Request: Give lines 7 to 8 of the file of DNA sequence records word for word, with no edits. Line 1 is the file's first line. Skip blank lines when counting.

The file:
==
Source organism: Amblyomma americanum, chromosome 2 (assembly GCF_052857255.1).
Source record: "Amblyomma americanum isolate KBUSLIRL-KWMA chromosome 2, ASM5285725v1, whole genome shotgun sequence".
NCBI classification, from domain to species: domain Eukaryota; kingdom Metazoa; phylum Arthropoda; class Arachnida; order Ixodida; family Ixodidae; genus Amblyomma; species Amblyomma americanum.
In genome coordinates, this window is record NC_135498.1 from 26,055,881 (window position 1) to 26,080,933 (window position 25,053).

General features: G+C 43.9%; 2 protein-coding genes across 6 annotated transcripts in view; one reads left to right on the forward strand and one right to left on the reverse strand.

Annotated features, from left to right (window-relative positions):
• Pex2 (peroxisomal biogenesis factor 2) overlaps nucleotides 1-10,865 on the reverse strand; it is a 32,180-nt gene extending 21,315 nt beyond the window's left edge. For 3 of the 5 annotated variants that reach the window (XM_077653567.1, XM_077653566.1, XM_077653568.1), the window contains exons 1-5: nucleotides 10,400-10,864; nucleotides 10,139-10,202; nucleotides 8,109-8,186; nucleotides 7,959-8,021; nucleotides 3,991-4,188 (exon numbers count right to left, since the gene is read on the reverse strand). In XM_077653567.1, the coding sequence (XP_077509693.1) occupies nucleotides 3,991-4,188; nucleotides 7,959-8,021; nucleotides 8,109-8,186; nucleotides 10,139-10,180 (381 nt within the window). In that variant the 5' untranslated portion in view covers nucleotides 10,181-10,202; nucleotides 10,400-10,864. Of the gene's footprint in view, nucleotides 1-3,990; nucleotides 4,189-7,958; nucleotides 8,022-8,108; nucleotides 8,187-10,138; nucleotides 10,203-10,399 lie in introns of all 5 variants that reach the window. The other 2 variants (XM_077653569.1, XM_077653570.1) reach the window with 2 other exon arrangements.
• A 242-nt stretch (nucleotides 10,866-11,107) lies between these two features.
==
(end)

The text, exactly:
• Pex2 (peroxisomal biogenesis factor 2) overlaps nucleotides 1-10,865 on the reverse strand; it is a 32,180-nt gene extending 21,315 nt beyond the window's left edge. For 3 of the 5 annotated variants that reach the window (XM_077653567.1, XM_077653566.1, XM_077653568.1), the window contains exons 1-5: nucleotides 10,400-10,864; nucleotides 10,139-10,202; nucleotides 8,109-8,186; nucleotides 7,959-8,021; nucleotides 3,991-4,188 (exon numbers count right to left, since the gene is read on the reverse strand). In XM_077653567.1, the coding sequence (XP_077509693.1) occupies nucleotides 3,991-4,188; nucleotides 7,959-8,021; nucleotides 8,109-8,186; nucleotides 10,139-10,180 (381 nt within the window). In that variant the 5' untranslated portion in view covers nucleotides 10,181-10,202; nucleotides 10,400-10,864. Of the gene's footprint in view, nucleotides 1-3,990; nucleotides 4,189-7,958; nucleotides 8,022-8,108; nucleotides 8,187-10,138; nucleotides 10,203-10,399 lie in introns of all 5 variants that reach the window. The other 2 variants (XM_077653569.1, XM_077653570.1) reach the window with 2 other exon arrangements.
• A 242-nt stretch (nucleotides 10,866-11,107) lies between these two features.